Dick Whittington at the Wolverhampton Grand Theatre is a traditional pantomime bursting with sparkle and slapstick. If you’re coming to the theatre for a night of festive entertainment, you will not be disappointed. With the commemoration of the Wolverhampton Grand’s 125th birthday, an atmosphere of fun-time celebration is the lasting impression of Dick Whittington at the Wolverhampton Grand Theatre.
Star performances of the night include those by Aaron James as Idle Jack and the notable Su Pollard as Queen Rat. James entices the audience immediately with his quick wit, impressive impressions and likeability – an ideal fit for the comic lead. Pollard’s recognisable humour is lovable and creates a natural bond with adults in the audiences; quickly sharpened by an evil voice and wicked humour in her role as the pantomime antagonist, Queen Rat. There is an unexpected surprise for those who know Pollard from Hi-De-Hi at the end of the pantomime – making it a real crowd pleaser. Fellow Hi-De-Hi cast member Jeffery Holland plays Alderman Fitzwarren, he captures the essence of a loving father perfectly and interjects with some funny moments, certain to entertain. Jordan Ginger as Tommy the Cat is agile in his movements and has a strong sense of character which is peppered with light-hearted jokes, the ‘purfect’ companion for Dick. Ryan Thomas as the titular character, Dick Whittington fulfils the hero role well, although the focus of this version of Dick Whittington is on the cheeky comedy of the stock characters. Therefore, Ian Adams as director, writer and the pantomime dame is what this pantomime is all about! This larger-than-life acting characterises the entire production.
The Choreography is a high point. Julie Paton doubles as actor and choreographer; playing Fairy Bow Bells with some stunning vocals and endearing narration of the pantomime, engaging all the children in the audience. Paton fulfils the celebratory tone of the pantomime through energetic choreography for the ensemble. The movement of the rats in Pollard’s musical numbers show off the technical ability of the performers as they slink around the stage, using ballet to convey their evil power. Overall, Paton produces a high energy, showbiz, glitz and glam feel via dance in Dick Whittington.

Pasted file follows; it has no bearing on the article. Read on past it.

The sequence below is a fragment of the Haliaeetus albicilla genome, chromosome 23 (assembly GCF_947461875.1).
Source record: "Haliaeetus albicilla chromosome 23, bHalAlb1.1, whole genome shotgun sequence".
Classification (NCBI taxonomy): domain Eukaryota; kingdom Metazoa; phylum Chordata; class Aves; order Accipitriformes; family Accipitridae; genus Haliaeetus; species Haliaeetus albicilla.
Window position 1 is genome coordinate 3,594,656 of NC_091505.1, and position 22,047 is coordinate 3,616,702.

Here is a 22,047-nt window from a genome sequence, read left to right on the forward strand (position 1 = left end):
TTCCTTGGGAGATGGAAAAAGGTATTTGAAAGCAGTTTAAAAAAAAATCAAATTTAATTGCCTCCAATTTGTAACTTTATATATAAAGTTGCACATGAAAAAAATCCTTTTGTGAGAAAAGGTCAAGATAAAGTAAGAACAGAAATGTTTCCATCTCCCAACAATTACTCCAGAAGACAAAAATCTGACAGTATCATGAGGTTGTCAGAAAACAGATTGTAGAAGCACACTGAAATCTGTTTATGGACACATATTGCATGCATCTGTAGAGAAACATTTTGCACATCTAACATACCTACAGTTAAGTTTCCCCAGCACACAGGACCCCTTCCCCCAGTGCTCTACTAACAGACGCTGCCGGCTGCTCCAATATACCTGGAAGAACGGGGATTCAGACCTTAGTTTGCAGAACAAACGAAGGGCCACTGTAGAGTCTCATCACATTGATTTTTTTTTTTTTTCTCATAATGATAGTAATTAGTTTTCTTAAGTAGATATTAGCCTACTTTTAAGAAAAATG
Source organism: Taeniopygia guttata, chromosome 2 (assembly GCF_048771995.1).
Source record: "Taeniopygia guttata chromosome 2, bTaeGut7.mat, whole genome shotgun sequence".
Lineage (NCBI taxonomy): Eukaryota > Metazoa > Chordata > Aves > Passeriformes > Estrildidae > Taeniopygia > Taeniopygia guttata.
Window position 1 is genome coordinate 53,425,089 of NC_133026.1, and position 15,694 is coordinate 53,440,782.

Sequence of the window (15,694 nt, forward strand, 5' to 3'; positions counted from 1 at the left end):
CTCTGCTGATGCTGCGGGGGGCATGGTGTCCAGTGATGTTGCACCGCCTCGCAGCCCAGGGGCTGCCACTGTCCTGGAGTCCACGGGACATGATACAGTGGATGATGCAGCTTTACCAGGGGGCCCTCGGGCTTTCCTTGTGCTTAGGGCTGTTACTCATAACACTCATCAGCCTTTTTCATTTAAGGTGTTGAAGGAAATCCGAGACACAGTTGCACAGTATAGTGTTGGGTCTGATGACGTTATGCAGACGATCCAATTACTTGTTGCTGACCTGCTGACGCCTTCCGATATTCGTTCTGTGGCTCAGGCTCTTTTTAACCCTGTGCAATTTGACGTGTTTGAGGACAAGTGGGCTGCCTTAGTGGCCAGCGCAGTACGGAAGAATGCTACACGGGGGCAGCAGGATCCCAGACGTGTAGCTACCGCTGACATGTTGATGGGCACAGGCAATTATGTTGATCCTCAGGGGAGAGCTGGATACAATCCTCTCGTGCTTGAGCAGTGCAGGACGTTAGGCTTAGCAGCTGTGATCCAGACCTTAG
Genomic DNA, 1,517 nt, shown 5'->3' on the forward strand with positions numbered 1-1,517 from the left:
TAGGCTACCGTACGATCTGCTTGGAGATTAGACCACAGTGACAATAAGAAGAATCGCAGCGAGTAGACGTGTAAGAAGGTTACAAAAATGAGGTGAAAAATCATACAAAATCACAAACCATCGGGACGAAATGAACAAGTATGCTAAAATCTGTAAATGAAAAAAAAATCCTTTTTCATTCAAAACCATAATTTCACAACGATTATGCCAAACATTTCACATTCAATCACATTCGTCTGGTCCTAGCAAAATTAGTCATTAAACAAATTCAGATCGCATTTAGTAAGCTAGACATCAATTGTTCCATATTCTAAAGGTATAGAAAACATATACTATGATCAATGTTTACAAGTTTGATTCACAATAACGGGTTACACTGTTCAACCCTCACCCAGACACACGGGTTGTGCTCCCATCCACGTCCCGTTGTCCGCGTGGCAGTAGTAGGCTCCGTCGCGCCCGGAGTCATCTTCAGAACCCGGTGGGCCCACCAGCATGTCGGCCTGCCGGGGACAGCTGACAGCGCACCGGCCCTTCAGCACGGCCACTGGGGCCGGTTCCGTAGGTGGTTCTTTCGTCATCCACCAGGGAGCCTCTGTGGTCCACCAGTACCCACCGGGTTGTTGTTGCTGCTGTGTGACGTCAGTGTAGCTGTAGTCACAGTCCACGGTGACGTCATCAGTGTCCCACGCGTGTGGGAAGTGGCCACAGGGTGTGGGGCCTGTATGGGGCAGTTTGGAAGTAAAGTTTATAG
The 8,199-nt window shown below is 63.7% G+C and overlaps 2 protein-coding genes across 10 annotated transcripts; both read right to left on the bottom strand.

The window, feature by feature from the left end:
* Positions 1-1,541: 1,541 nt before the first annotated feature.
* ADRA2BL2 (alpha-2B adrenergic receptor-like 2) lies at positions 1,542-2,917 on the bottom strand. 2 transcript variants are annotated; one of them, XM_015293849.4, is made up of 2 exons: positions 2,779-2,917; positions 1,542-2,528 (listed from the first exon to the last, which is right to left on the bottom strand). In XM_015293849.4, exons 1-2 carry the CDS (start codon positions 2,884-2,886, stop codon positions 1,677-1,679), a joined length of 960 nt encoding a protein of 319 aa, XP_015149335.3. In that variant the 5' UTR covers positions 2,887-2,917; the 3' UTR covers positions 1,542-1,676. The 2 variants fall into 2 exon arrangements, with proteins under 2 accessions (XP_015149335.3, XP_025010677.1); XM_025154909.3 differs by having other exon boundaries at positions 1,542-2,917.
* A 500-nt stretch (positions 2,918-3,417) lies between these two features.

Dick Whittington is a real treat for the eye. High production values are evident throughout, matching the renowned Victorian Theatre architecture of The Grand Theatre itself. The costumes are dazzling – especially those worn by Ian Adam as Sarah the Cook – the highly anticipated pantomime dame. Every scene sees her entering the sage in a new dress and wig, my particular favourite is her shipwrecked look as she appears washed up on the Moroccan shore for the infamous ‘behind you’ scene, with an octopus and fishing net in her spangled skirt. Huge set pieces are used to create the Fitzwarren Store, the Moroccan Shore and most spectacularly the Sultan’s Palace; communicating a clear shift in geographical location. Unfortunately, among the plentiful gags the story line of Dick Whittington is lost and the set is the only aspect of the production which helps keep you on track. This being said, the writing by Ian Adams ensures the panto is up to date, including topical references to Boris Johnson, original jokes and gags.
The Visual Special Effects by The Twins FX in combination with Lighting Design by Tom Johnson and Ben Harrison’s Sound Design produce a ginormous evil rat towering over the actors and audience alike – certain to give even the adults a fright!
For the 125th anniversary, it must be mentioned that the audience were treated to a guest appearance of Jimmy Tarbuck. Hearing about his impressive life and career in the industry as well as being re-laid some classic jokes. A real icon and crowd pleaser, such a delightful surprise.
Dick Whittington at the Wolverhampton Grand Theatre is a fabulously festive family evening out.
Dick Whittington runs until Sunday January 12th 2019.